- The Washington Times - Saturday, January 29, 2005

In a recent editorial, The Washington Times reminded its readers that then-President Clinton, in a major policy speech delivered in February 1998 at Georgetown University, warned about “the looming fiscal crisis in Social Security” that “affects every generation.” Today, congressional Democrats are downplaying Mr. Clinton’s “looming fiscal crisis” in an effort to sabotage any reform effort that might include individual (or personal) retirement accounts.

Mr. Clinton had good reason to be worried about Social Security’s long-term future. When he delivered his Georgetown speech, he had been in office for more than five years, during which time he labored over the federal budget and the long-term consequences of fiscal policy. In addition, before the 1998 speech, three national panels had already been commissioned during the Clinton administration to review Social Security reform options: the Bipartisan Commission on Entitlement and Tax Reform (1993-1995); the 1994-1996 Advisory Council on Social Security; and the 1997-1998 National Commission on Retirement Policy.

All three panels offered long-term reform plans that included individual accounts. Moreover, a policy paper presented in June 2001 and published by the National Bureau of Economic Research the following September revealed that the Clinton administration itself intensively analyzed such accounts as part of a long-term solution to “the looming fiscal crisis.” Indeed, within days of Mr. Clinton’s Georgetown speech, “the administration launched a systematic process to develop a Social Security reform plan,” according to the very revealing 2001 paper — “Fiscal Policy and Social Security Policy During the 1990s” — delivered at a Harvard conference. The paper was written by three former senior Clinton administration policy-makers: Douglas Elmendorf (deputy assistant secretary of the treasury), Jeffrey Liebman (special assistant to the president for economic policy) and David Wilcox (assistant secretary of the treasury).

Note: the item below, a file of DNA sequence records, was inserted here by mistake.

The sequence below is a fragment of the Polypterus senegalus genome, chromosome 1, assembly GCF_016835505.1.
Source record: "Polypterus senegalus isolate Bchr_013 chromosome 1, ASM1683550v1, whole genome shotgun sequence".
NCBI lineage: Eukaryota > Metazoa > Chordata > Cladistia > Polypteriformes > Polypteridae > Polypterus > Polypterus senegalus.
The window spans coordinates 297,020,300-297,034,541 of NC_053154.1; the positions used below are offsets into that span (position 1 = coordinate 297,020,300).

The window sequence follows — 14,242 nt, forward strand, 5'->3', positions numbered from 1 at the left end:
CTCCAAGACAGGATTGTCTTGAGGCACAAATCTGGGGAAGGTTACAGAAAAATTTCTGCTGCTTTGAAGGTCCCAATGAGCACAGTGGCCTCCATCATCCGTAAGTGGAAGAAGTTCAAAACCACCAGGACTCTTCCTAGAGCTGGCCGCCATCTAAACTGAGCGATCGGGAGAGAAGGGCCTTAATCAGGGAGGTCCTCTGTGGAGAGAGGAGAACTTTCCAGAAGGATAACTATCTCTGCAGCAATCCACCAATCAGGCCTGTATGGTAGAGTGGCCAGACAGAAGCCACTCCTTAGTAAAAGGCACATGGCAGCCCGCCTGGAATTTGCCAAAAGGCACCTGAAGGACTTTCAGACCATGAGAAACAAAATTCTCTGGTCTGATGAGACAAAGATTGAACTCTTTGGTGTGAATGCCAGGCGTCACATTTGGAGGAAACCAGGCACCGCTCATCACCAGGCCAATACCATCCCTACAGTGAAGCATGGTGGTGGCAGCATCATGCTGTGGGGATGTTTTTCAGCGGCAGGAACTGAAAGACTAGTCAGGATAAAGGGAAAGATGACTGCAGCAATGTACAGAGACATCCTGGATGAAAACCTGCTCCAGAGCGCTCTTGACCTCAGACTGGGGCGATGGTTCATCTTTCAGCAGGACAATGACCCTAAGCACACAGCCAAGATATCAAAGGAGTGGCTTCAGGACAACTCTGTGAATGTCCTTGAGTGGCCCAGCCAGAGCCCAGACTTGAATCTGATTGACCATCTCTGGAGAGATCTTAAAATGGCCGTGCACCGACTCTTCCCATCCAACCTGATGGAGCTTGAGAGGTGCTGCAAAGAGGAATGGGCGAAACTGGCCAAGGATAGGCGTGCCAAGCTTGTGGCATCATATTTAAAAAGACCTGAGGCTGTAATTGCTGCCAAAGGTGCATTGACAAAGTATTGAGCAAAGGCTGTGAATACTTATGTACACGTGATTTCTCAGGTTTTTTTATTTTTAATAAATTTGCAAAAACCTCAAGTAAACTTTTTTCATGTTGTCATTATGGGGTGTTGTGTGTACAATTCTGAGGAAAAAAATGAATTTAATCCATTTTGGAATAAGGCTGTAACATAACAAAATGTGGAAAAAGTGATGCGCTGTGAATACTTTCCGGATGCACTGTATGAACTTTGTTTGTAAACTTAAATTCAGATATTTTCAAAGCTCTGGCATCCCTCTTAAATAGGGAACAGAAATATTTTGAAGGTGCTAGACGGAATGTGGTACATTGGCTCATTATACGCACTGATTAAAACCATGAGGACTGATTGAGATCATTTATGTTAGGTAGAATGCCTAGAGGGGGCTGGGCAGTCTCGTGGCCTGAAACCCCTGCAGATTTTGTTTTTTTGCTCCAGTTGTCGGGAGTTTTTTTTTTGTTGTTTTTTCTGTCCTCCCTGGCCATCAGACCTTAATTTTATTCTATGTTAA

The authors respectfully noted that “[t]he administration’s economic team was also aware of a significant group within the Democratic Party that downplayed the need for Social Security reform.” Then, they proceeded to demolish the Democratic group’s arguments, which today are being repeated by pro-status quo Democrats.

While the administration’s high-level working group was reviewing the options, the rapidly growing economy and the soaring stock market were on the verge of turning longtime budget deficits into budget surpluses, which were soon to be projected for years into the future. Admittedly, the imminence of these surpluses stoked the president’s interest in exploiting the superior returns offered by stock and bond investments. At the same time, however, “the president also made clear that all reform options other than an increase in the payroll tax should be on the table.” To this end, “much of the effort ultimately was directed toward devising ways of bridging the gap between the defenders of the current defined-benefit system and advocates of individual accounts.”